We live in a 3D world!
We use our chemical cartography approach to understand the spatial context of disease development, by investigating the chemical interplay between mammalian hosts, their environment and microorganisms in 3D. Using mass spectrometry-based metabolomics, combined with big data statistical tools and three-dimensional modeling, we place molecules in their spatial context and link them to microbial community composition and human health.
This approach helps us answer big questions, like: Why do diseases happen where they do in the world? Why do pathogens colonize one organ but not another? Why do some organ locations recover from infection and others stay permanently damaged?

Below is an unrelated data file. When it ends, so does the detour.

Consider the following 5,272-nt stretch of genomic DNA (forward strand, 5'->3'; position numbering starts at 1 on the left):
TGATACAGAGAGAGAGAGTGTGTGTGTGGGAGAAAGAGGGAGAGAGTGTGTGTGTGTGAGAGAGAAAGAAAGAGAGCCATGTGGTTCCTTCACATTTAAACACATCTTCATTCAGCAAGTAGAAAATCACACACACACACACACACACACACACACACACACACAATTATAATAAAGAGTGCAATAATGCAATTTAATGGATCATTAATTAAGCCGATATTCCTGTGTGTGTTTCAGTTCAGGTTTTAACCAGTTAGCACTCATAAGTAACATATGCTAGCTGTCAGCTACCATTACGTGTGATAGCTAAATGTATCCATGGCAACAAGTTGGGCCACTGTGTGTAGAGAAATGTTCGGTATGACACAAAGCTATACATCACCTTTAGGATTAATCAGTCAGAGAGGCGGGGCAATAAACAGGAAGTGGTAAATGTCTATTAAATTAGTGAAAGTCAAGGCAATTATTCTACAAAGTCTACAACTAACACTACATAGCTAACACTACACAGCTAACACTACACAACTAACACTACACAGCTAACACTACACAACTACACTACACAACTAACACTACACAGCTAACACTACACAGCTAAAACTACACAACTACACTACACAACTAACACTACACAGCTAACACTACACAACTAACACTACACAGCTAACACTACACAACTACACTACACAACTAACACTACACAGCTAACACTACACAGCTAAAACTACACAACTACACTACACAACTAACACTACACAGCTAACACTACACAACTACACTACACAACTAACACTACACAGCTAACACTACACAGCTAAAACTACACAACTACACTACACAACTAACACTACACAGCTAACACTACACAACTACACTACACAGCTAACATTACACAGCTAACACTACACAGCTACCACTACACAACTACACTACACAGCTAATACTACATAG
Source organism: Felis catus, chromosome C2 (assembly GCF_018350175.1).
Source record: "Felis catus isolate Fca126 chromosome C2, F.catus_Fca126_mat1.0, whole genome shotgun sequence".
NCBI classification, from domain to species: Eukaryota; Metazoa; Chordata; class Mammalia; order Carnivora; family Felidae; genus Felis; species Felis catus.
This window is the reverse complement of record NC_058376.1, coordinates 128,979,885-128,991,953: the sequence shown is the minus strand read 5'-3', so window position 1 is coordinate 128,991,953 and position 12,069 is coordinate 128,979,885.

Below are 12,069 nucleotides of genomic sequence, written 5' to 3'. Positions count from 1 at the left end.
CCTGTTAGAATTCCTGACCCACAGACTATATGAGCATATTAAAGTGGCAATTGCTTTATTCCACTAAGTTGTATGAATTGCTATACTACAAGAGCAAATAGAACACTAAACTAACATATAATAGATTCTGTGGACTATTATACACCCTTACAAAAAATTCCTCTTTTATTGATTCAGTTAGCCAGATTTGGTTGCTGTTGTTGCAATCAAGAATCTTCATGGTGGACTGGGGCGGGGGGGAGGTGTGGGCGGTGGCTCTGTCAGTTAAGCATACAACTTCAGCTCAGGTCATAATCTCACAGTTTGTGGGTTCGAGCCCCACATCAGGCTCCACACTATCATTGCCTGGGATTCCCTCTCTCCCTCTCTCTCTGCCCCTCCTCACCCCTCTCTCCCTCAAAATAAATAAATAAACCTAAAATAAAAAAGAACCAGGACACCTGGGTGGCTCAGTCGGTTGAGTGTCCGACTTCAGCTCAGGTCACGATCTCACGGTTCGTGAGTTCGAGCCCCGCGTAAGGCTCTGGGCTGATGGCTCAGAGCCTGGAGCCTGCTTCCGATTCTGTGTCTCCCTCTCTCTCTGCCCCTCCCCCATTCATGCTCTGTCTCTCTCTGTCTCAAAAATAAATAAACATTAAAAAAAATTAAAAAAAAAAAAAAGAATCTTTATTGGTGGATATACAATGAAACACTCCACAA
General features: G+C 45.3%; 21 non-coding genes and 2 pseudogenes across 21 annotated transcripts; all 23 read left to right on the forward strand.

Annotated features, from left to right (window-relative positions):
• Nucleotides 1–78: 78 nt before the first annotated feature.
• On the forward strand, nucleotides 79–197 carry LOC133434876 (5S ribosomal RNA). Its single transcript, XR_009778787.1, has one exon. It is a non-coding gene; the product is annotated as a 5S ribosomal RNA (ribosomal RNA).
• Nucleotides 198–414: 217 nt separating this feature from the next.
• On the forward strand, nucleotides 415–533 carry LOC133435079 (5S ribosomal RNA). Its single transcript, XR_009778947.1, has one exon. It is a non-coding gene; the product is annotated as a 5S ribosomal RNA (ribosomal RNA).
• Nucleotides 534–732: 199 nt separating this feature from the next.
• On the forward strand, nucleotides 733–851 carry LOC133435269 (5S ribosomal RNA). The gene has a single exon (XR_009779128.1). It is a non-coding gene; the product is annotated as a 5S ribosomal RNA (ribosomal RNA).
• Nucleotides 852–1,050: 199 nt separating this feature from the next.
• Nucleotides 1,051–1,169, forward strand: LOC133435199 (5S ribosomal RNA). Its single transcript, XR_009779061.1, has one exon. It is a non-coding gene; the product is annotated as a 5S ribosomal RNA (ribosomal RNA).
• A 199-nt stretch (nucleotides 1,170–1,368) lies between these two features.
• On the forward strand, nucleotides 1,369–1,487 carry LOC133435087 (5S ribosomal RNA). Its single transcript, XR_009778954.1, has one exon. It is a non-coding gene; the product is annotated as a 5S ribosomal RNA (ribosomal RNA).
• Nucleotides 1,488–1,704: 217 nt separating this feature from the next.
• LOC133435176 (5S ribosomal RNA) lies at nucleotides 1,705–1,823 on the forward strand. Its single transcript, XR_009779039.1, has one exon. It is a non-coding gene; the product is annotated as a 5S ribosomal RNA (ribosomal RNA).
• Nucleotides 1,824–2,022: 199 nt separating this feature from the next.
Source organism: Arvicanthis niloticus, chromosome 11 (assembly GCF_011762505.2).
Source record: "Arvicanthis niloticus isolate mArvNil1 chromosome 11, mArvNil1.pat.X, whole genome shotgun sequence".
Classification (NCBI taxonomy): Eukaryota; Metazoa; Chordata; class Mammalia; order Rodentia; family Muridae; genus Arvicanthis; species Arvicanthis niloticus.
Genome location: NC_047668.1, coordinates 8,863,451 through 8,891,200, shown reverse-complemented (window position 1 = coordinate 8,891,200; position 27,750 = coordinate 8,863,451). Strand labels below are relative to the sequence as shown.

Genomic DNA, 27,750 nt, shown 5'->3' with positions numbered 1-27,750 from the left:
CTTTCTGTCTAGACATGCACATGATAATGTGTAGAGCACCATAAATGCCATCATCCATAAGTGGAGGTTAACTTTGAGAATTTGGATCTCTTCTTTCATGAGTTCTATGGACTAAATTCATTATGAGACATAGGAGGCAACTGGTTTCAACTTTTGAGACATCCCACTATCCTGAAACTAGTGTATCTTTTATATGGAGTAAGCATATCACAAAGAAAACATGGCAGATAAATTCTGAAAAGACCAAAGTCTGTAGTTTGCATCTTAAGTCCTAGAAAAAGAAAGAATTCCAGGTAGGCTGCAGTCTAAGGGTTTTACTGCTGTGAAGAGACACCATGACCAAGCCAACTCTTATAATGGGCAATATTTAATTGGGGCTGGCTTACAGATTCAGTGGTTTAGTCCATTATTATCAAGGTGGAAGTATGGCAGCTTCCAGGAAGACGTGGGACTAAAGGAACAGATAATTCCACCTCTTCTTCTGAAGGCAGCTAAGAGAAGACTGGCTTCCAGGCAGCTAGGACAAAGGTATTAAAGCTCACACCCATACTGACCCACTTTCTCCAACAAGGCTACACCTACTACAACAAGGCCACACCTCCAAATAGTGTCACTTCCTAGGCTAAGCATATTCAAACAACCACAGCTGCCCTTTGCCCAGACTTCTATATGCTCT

We answer these questions in parasitic diseases (Chagas disease, leishmaniasis) and during viral and bacterial infections, with many other exciting possible applications!
Current drug development approaches don’t always work…
Why do some patients fail to improve after symptoms resolve or after antimicrobial treatment? How can we quickly determine if treatment was successful? Can we find better treatment regimens that address disease symptoms and don’t lead to drug resistance? How can we improve the efficiency of drug development processes? We use metabolomics to address these questions, and many more!